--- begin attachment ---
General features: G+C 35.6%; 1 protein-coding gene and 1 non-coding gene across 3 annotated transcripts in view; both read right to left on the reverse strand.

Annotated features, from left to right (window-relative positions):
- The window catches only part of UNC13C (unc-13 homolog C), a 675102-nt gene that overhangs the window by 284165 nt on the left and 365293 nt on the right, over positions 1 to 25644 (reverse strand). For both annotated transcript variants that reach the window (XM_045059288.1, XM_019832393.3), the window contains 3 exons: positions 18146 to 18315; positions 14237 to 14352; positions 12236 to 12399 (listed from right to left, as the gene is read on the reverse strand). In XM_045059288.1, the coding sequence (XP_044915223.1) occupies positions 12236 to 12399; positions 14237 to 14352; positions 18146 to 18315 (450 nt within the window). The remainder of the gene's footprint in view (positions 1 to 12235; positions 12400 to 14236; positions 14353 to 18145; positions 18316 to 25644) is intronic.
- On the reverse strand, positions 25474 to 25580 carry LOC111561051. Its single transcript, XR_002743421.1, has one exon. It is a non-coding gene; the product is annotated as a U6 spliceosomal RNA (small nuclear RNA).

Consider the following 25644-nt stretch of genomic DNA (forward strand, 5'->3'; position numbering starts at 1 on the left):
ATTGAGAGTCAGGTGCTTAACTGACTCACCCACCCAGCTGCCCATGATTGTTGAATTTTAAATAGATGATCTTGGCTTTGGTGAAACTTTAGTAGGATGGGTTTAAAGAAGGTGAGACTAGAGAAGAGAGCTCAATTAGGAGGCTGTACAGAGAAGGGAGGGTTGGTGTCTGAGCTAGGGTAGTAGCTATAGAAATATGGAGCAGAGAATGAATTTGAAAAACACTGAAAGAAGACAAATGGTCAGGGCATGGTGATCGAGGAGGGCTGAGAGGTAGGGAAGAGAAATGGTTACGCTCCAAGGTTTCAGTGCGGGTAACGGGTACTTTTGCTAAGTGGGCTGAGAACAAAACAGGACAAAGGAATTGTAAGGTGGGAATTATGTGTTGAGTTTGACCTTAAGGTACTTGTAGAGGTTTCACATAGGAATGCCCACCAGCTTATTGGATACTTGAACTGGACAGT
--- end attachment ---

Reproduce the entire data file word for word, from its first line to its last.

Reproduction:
General features: G+C 35.6%; 1 protein-coding gene and 1 non-coding gene across 3 annotated transcripts in view; both read right to left on the reverse strand.

Annotated features, from left to right (window-relative positions):
- The window catches only part of UNC13C (unc-13 homolog C), a 675102-nt gene that overhangs the window by 284165 nt on the left and 365293 nt on the right, over positions 1 to 25644 (reverse strand). For both annotated transcript variants that reach the window (XM_045059288.1, XM_019832393.3), the window contains 3 exons: positions 18146 to 18315; positions 14237 to 14352; positions 12236 to 12399 (listed from right to left, as the gene is read on the reverse strand). In XM_045059288.1, the coding sequence (XP_044915223.1) occupies positions 12236 to 12399; positions 14237 to 14352; positions 18146 to 18315 (450 nt within the window). The remainder of the gene's footprint in view (positions 1 to 12235; positions 12400 to 14236; positions 14353 to 18145; positions 18316 to 25644) is intronic.
- On the reverse strand, positions 25474 to 25580 carry LOC111561051. Its single transcript, XR_002743421.1, has one exon. It is a non-coding gene; the product is annotated as a U6 spliceosomal RNA (small nuclear RNA).

Consider the following 25644-nt stretch of genomic DNA (forward strand, 5'->3'; position numbering starts at 1 on the left):
ATTGAGAGTCAGGTGCTTAACTGACTCACCCACCCAGCTGCCCATGATTGTTGAATTTTAAATAGATGATCTTGGCTTTGGTGAAACTTTAGTAGGATGGGTTTAAAGAAGGTGAGACTAGAGAAGAGAGCTCAATTAGGAGGCTGTACAGAGAAGGGAGGGTTGGTGTCTGAGCTAGGGTAGTAGCTATAGAAATATGGAGCAGAGAATGAATTTGAAAAACACTGAAAGAAGACAAATGGTCAGGGCATGGTGATCGAGGAGGGCTGAGAGGTAGGGAAGAGAAATGGTTACGCTCCAAGGTTTCAGTGCGGGTAACGGGTACTTTTGCTAAGTGGGCTGAGAACAAAACAGGACAAAGGAATTGTAAGGTGGGAATTATGTGTTGAGTTTGACCTTAAGGTACTTGTAGAGGTTTCACATAGGAATGCCCACCAGCTTATTGGATACTTGAACTGGACAGT